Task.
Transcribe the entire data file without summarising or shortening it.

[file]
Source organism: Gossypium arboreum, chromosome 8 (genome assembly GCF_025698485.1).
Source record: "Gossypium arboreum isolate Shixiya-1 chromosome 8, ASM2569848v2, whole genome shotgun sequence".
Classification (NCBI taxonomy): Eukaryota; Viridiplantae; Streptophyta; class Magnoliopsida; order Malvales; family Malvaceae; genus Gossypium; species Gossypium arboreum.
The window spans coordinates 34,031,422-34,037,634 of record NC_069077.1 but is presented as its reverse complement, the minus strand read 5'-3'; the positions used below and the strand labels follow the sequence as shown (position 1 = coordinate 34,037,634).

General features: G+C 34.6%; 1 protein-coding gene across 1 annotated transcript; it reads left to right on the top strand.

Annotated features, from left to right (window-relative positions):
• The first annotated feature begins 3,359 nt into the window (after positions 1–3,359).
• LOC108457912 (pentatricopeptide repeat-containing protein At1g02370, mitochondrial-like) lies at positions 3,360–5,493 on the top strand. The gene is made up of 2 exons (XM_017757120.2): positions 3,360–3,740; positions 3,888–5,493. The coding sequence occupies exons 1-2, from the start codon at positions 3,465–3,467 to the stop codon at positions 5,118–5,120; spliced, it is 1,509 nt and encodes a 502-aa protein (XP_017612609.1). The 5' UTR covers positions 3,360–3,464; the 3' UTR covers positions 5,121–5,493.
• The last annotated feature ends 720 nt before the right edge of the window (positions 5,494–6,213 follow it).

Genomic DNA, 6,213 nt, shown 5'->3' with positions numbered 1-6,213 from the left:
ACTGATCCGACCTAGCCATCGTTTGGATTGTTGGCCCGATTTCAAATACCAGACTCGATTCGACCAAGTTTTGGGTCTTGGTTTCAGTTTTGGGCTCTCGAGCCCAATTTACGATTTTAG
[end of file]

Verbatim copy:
Source organism: Gossypium arboreum, chromosome 8 (genome assembly GCF_025698485.1).
Source record: "Gossypium arboreum isolate Shixiya-1 chromosome 8, ASM2569848v2, whole genome shotgun sequence".
Classification (NCBI taxonomy): Eukaryota; Viridiplantae; Streptophyta; class Magnoliopsida; order Malvales; family Malvaceae; genus Gossypium; species Gossypium arboreum.
The window spans coordinates 34,031,422-34,037,634 of record NC_069077.1 but is presented as its reverse complement, the minus strand read 5'-3'; the positions used below and the strand labels follow the sequence as shown (position 1 = coordinate 34,037,634).

General features: G+C 34.6%; 1 protein-coding gene across 1 annotated transcript; it reads left to right on the top strand.

Annotated features, from left to right (window-relative positions):
• The first annotated feature begins 3,359 nt into the window (after positions 1–3,359).
• LOC108457912 (pentatricopeptide repeat-containing protein At1g02370, mitochondrial-like) lies at positions 3,360–5,493 on the top strand. The gene is made up of 2 exons (XM_017757120.2): positions 3,360–3,740; positions 3,888–5,493. The coding sequence occupies exons 1-2, from the start codon at positions 3,465–3,467 to the stop codon at positions 5,118–5,120; spliced, it is 1,509 nt and encodes a 502-aa protein (XP_017612609.1). The 5' UTR covers positions 3,360–3,464; the 3' UTR covers positions 5,121–5,493.
• The last annotated feature ends 720 nt before the right edge of the window (positions 5,494–6,213 follow it).

Genomic DNA, 6,213 nt, shown 5'->3' with positions numbered 1-6,213 from the left:
ACTGATCCGACCTAGCCATCGTTTGGATTGTTGGCCCGATTTCAAATACCAGACTCGATTCGACCAAGTTTTGGGTCTTGGTTTCAGTTTTGGGCTCTCGAGCCCAATTTACGATTTTAG